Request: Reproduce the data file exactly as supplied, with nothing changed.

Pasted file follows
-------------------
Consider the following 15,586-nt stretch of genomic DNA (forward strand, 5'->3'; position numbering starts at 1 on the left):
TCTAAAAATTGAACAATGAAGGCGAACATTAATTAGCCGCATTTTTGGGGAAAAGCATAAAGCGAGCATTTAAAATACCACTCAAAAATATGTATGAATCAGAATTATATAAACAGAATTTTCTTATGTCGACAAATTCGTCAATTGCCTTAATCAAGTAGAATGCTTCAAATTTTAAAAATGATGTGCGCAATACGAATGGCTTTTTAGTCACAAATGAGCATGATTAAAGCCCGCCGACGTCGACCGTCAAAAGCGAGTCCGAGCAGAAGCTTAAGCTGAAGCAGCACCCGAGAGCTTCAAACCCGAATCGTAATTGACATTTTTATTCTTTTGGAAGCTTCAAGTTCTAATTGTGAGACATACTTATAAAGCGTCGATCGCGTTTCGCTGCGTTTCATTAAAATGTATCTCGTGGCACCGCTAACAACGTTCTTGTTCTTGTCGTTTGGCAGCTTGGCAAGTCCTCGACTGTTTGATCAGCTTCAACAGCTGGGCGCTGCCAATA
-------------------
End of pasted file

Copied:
Consider the following 15,586-nt stretch of genomic DNA (forward strand, 5'->3'; position numbering starts at 1 on the left):
TCTAAAAATTGAACAATGAAGGCGAACATTAATTAGCCGCATTTTTGGGGAAAAGCATAAAGCGAGCATTTAAAATACCACTCAAAAATATGTATGAATCAGAATTATATAAACAGAATTTTCTTATGTCGACAAATTCGTCAATTGCCTTAATCAAGTAGAATGCTTCAAATTTTAAAAATGATGTGCGCAATACGAATGGCTTTTTAGTCACAAATGAGCATGATTAAAGCCCGCCGACGTCGACCGTCAAAAGCGAGTCCGAGCAGAAGCTTAAGCTGAAGCAGCACCCGAGAGCTTCAAACCCGAATCGTAATTGACATTTTTATTCTTTTGGAAGCTTCAAGTTCTAATTGTGAGACATACTTATAAAGCGTCGATCGCGTTTCGCTGCGTTTCATTAAAATGTATCTCGTGGCACCGCTAACAACGTTCTTGTTCTTGTCGTTTGGCAGCTTGGCAAGTCCTCGACTGTTTGATCAGCTTCAACAGCTGGGCGCTGCCAATA